After inclusion, patients were randomly assigned to RC or extended care (EC), using a randomization computer program, to obtain an equal distribution of primary and secondary prevention patients, hospital origin, and gender in the 2 groups. All patients visited a study nurse practitioner at the Academic Medical Center in addition to their regular visits to their treating specialists. The baseline visit took place within 3 months after statin treatment had been indicated. Subsequent visits were scheduled after 3, 9, and 18 months. At baseline, all patients completed a self-report questionnaire containing questions about anxiety, QoL, risk perception, and smoking status. Before the subsequent consultations with the study nurse, patients completed the same questionnaire, which then also included questions about adherence to lipid-lowering medication and beliefs about medication. RC consisted of measuring body weight and blood pressure and performing a capillary lipid profile at each visit (Cholestech; Alere Health BV, Tilburg, The Netherlands). Initially, all patients received atorvastatin 10 mg, unless baseline cholesterol levels were severe and more aggressive therapy was needed. Dose escalation during the study period was allowed if deemed appropriate by the treating physician.
In addition to RC, subjects in the EC group received multifactorial risk-factor counseling, during which the nurse practitioner explained the presence of unmodifiable risk factors, such as age, gender, and family history, and modifiable risk factors, such as lipid levels, diabetes mellitus, blood pressure, overweight, smoking habits, and physical activity. The study nurse was not blinded to the purpose of the study. The counseling focused on changing modifiable risk factors such as increasing medication adherence, reducing overweight, smoking cessation, and increasing physical activity. All obtained data were summarized in a personal risk-factor passport: a graphical presentation of the patient's calculated 10-year cardiovascular disease risk. It also showed the target risk that could be reached if all the patient's modifiable risk factors were optimally treated, as well as the standard age- and gender-related risk (Figure 1). Ten-year risk and target risk were calculated using the Framingham risk score.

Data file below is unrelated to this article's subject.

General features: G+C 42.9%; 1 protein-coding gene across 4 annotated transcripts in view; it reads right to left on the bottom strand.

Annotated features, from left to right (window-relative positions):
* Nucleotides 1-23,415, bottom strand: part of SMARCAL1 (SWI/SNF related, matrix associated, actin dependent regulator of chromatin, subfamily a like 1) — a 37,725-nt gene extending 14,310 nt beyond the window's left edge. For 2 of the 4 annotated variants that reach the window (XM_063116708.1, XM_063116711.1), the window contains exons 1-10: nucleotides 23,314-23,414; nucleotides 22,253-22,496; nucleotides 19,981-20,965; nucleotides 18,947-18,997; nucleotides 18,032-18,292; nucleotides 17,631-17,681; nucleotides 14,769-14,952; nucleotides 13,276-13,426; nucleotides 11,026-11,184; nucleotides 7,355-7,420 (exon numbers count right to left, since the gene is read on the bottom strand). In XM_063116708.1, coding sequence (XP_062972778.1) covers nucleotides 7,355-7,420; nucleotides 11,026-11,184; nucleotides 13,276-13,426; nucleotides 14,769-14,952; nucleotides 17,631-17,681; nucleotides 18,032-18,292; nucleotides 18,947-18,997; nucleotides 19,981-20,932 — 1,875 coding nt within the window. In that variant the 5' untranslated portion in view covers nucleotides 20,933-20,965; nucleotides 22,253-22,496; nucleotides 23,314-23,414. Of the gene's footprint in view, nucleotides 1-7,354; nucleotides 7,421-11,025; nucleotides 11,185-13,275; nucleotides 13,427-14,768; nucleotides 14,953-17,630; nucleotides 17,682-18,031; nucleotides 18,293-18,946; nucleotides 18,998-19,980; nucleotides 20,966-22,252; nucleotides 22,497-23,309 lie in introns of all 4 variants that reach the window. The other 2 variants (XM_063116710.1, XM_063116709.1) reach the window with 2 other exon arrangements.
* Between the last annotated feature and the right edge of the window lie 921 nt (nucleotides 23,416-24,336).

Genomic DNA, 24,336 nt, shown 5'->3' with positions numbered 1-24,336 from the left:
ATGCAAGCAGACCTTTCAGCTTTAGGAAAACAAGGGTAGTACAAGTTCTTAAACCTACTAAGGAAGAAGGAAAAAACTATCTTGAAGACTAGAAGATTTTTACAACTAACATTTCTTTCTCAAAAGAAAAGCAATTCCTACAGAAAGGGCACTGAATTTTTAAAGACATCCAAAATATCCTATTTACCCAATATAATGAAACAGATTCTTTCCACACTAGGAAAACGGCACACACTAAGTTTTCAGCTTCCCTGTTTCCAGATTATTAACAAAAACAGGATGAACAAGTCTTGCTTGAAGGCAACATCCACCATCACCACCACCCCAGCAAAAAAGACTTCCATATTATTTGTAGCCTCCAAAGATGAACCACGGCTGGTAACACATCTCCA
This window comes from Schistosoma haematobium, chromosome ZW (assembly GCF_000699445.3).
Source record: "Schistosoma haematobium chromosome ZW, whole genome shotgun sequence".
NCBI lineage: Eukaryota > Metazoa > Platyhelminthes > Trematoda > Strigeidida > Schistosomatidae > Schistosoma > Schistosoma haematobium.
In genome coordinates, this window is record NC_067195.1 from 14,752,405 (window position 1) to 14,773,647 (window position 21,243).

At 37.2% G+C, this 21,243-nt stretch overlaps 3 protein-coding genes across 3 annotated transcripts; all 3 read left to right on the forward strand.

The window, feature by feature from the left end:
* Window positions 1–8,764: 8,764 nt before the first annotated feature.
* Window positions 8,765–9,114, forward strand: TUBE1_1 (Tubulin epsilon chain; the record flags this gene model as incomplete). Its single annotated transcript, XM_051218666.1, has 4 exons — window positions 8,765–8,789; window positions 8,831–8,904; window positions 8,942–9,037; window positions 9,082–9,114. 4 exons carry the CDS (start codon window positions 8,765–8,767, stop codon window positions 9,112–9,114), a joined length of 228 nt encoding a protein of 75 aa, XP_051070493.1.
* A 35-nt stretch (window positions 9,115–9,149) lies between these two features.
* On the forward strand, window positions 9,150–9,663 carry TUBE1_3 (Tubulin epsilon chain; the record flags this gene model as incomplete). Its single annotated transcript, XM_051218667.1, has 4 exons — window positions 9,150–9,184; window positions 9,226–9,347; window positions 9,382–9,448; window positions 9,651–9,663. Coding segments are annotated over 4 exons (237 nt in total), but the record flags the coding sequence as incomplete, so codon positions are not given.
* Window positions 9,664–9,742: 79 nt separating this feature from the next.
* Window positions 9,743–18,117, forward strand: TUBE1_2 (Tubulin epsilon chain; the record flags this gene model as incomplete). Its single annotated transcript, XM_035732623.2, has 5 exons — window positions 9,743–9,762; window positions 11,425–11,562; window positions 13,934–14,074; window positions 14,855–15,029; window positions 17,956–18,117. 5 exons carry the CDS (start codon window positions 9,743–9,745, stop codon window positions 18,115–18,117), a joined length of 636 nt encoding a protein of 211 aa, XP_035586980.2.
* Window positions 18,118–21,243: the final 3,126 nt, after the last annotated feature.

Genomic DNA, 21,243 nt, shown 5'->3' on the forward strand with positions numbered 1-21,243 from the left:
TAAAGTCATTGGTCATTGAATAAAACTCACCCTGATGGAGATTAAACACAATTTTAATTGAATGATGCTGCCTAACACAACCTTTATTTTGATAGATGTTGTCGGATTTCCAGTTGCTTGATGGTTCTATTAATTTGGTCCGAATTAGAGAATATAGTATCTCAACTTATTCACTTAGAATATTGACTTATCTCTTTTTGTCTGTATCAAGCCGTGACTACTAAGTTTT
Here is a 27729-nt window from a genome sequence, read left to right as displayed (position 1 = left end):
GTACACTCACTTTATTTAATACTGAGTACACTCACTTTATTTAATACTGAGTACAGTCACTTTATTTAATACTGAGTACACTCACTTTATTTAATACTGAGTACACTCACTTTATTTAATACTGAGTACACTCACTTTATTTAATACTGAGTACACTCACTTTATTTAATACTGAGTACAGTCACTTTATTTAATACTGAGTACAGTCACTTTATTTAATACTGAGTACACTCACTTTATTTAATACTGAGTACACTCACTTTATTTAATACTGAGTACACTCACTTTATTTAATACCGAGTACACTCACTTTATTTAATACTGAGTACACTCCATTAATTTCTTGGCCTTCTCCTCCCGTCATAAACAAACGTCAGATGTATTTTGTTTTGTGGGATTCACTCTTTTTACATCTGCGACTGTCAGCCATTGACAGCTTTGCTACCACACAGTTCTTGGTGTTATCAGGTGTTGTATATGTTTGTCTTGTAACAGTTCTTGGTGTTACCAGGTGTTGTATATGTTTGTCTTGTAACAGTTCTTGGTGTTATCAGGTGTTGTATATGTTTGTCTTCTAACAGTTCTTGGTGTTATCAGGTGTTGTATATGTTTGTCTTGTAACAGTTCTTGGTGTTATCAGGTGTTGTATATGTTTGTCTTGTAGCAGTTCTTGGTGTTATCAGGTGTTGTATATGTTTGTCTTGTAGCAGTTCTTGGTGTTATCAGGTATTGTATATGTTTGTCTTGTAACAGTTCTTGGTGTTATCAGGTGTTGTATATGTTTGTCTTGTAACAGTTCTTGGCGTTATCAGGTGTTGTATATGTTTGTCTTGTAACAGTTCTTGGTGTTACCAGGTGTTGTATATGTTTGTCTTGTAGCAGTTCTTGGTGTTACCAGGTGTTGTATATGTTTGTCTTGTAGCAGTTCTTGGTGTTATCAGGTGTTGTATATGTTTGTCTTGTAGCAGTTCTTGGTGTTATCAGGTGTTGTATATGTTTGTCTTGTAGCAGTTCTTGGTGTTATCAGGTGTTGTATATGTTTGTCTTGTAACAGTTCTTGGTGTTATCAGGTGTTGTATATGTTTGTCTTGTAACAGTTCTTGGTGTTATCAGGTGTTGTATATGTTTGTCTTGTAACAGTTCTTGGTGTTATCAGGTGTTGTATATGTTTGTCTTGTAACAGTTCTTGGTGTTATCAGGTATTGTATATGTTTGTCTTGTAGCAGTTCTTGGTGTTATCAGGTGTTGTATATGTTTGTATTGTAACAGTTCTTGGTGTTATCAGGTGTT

In addition, the risk-factor passport contained the most recent ultrasound image of the patient's carotid artery, as well as an example of a healthy and an unfavorable image of the carotid artery, which were both explained and discussed by the nurse practitioner. This risk-factor passport was updated during each follow-up visit.
A fasting lipid profile was analyzed from capillary finger-stick whole blood using the Cholestech LDX Lipid Analyzer (Alere Health BV), which measures the following: total cholesterol (range 2.6 to 12.9 mmol/L), triglycerides (range 0.5 to 7.3 mmol/L), and high-density lipoprotein cholesterol (range 0.4 to 2.6 mmol/L) with approximately 35 μL of whole blood in approximately 5 minutes. Low-density lipoprotein (LDL) cholesterol was calculated.